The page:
Transition Whatcom

Greetings friends,

Over the weekend I had the intriguing opportunity to take part in a Radical Democracy seminar. It was exciting, educational, and somewhat frightening - much like the experiences I usually find through Transition!

I would summarize the message of the seminar thusly:

  • Our country's foundational documents proclaim Democracy - power in the people, but our legal history has instead given the power to corporations.
  • Corporations did not originally have these rights. They were allowed to achieve profit, but would only be chartered to serve a purpose (such as building a bridge). At any point, especially when their chartered purpose was served or if the corporation violated its charge of doing no harm, the state could seize the corporate assets and revoke the charter.
  • In 1886, corporations were given personhood, and thousands of court cases since then have built upon that to the point that corporations have more claimed rights than The People.
  • We can reframe our battles not as dealing with the actions of corporations, but of dealing with the claim of rights by corporations. When the corporations are stripped of these rights - to their historic level, or something like it - then decisions will be made instead by the citizens. The actions won't happen without our request, as opposed to happening anyway against our protests.
  • Over the last decade the Community Environmental Legal Defense Fund (CELDF) has worked with over 100 communities to develop ordinances and self-rule charters, locally declaring people and nature to have rights, but not corporations.

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CELDF typically deals with corporations trying to bring unwanted activities to communities, working to protect the citizens from the remote corporations. For example, many of their client communities are trying to prevent giant hog farms, garbage incinerators, and the like. At first glance it may not seem like this is really what we in Transition are dealing with. And yet, look to the oil drilling disasters, or the pipeline proposed to bring tar sands crude through Bellingham, or the logging and "development" in the Chuckanuts.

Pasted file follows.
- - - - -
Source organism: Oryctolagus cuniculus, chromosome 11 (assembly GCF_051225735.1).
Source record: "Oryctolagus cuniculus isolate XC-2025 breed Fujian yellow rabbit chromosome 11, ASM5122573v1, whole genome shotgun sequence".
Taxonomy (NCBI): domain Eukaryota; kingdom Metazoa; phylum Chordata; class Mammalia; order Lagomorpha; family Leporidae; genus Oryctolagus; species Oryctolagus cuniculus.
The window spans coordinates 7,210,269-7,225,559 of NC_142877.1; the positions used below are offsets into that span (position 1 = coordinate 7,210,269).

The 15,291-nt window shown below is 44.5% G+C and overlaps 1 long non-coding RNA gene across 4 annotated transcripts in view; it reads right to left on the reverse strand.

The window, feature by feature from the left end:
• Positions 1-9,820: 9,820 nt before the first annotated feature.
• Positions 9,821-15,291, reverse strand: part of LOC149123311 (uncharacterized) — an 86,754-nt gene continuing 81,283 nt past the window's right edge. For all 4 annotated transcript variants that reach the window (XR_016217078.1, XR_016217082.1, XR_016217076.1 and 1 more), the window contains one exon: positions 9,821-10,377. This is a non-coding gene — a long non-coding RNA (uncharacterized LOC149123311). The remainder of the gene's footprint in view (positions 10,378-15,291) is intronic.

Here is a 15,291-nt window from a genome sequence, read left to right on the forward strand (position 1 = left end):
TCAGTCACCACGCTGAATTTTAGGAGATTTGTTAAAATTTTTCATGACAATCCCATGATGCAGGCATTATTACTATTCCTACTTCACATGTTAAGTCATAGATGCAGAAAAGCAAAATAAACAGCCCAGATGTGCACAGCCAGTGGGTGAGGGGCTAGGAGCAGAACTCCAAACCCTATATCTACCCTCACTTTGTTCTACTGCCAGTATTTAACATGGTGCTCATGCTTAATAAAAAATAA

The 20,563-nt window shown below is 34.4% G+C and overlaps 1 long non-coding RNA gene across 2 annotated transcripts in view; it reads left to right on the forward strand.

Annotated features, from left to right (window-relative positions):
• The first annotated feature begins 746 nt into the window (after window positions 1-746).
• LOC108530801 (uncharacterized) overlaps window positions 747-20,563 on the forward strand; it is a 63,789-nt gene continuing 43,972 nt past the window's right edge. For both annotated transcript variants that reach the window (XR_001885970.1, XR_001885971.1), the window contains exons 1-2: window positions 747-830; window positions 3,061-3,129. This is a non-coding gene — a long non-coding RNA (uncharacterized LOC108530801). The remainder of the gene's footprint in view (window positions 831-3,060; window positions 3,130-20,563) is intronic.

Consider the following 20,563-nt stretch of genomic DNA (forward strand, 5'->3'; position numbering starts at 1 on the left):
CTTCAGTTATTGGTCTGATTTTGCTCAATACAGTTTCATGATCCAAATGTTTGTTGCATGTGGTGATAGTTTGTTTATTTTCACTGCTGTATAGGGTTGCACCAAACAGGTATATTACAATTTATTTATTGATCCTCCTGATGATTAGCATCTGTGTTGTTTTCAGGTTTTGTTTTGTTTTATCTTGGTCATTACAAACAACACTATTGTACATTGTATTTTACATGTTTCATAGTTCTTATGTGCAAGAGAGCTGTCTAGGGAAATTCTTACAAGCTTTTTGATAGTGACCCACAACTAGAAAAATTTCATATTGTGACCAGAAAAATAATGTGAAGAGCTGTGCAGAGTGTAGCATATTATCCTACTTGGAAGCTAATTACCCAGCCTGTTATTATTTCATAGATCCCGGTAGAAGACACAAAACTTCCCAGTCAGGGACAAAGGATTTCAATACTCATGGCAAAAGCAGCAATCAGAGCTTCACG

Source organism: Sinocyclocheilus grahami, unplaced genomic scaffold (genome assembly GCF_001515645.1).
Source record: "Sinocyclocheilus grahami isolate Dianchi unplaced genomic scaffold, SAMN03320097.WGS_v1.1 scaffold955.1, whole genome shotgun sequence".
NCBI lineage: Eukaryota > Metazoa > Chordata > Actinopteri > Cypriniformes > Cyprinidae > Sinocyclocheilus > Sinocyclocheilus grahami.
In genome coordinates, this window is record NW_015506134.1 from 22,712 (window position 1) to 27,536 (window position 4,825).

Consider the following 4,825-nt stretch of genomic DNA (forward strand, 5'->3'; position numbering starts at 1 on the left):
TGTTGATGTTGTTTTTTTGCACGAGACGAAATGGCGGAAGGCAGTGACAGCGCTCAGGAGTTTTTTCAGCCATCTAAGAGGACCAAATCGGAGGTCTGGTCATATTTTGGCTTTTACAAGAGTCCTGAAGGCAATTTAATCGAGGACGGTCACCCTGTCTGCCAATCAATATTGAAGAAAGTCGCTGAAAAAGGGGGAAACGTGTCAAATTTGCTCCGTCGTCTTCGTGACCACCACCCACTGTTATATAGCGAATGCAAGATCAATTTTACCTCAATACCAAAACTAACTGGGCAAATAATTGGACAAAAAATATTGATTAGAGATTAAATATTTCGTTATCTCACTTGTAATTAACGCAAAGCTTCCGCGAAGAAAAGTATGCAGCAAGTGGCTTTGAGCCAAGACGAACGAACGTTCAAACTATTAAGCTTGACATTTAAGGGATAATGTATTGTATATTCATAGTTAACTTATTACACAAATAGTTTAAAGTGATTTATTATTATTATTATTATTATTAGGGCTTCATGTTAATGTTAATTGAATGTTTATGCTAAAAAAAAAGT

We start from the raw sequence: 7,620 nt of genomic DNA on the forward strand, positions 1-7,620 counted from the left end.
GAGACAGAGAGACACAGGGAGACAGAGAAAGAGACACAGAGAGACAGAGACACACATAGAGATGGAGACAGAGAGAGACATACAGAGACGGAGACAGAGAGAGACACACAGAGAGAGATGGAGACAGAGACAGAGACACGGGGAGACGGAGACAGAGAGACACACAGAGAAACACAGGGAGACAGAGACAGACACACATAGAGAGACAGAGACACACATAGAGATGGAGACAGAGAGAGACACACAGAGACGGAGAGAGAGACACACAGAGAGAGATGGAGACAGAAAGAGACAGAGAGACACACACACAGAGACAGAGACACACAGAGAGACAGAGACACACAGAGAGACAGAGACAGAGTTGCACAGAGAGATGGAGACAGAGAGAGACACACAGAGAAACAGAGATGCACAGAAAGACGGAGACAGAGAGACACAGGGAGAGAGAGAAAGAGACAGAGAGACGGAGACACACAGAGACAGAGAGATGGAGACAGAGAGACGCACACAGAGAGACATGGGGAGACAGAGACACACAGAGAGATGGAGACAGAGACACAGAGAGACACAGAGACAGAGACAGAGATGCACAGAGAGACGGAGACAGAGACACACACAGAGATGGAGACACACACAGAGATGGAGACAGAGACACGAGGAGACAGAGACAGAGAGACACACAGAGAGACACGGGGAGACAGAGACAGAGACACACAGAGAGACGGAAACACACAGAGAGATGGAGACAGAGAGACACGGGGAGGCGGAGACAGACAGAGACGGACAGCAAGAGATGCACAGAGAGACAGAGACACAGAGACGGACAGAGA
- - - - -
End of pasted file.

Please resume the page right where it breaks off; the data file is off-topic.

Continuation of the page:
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Let's go beyond that. The principle argument in this democracy movement is that We The People are the basis of power through our identity as humans; We give duties and responsibilities to government and corporations, but the rights are ours. Our movement - the Transition to a sustainable society - is very much democratic, based on a bottom-up effort to realize our vision for our community.

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We of Transition can gain much strength from the lessons of this Radical Democracy movement. It provides us with a legal and moral foundation upon which to build our movement. And, it reframes the issues we are working on as issues not of environmentalism, but of democracy. That is why their democracy movement is most successful in, even born out of, conservative communities - these conservative communities that strip corporations of rights and give them to nature!